By the 1920s, there were many Black ball clubs around the country scheduling games and operating without oversight of a league. The 1900s saw the increased popularity of the game of baseball in Black communities. Many boys were playing the game with aspirations of stardom. With the active ball clubs drawing crowds and a marketplace full of Black fans, the Negro National League was created by Andrew “Rube” Foster in 1920. The league, which was headquartered in Kansas City, included eight teams—The Chicago American Giants, Chicago Giants, Cuban Stars, Dayton Marcos, Detroit Stars, Indianapolis ABCs, Kansas City Monarchs and St. Louis Giants.
The Other Leagues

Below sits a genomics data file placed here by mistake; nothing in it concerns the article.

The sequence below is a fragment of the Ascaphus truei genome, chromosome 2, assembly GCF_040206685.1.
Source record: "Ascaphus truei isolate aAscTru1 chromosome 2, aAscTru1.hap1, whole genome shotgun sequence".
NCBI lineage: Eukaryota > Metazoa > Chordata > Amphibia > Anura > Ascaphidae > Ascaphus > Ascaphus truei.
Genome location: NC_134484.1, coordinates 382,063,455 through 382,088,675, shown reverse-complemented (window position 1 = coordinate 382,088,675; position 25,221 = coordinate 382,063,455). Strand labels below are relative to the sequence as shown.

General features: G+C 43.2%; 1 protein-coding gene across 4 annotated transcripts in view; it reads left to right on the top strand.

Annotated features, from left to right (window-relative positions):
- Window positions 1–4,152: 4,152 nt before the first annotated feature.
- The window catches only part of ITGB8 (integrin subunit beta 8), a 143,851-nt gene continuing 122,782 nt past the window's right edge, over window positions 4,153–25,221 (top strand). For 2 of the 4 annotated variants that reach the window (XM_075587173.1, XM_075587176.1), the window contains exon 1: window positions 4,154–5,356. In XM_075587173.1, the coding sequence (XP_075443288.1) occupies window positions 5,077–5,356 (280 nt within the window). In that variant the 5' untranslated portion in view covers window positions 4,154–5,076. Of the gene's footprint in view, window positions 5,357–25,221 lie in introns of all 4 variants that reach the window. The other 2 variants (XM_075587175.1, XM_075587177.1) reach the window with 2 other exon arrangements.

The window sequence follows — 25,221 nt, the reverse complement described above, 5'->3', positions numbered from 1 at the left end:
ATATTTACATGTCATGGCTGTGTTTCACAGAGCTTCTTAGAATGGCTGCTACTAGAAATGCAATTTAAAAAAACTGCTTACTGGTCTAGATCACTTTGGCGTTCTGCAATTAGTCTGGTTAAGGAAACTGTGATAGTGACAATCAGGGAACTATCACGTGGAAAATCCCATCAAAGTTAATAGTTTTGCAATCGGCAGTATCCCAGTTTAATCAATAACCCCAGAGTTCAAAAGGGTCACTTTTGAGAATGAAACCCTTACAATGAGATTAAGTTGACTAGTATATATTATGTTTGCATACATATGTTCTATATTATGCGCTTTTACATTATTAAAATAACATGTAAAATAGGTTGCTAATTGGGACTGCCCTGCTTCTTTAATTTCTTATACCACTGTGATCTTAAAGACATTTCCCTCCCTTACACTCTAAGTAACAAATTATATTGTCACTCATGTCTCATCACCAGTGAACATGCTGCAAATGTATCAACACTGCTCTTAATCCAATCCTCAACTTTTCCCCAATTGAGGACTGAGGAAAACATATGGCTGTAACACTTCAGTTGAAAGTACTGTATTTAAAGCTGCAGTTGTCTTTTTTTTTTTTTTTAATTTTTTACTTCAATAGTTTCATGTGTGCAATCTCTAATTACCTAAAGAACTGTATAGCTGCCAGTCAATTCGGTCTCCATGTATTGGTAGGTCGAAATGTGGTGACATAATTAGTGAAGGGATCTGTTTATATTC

In the same year the NNL was created, the Negro Southern League was formed by Thomas T. Wilson by bringing together the all Black teams located below the Mason-Dixon. Teams from Nashville, Atlanta, Birmingham, Memphis, Montgomery and New Orleans united to play the game in a “safe environment” within the segregated south. In 1923, the Eastern Colored League started in the north, consisting of the Hilldale Club, Cuban Stars (East), Brooklyn Royal Giants, Bacharach Giants, Lincoln Giants and Baltimore Black Sox.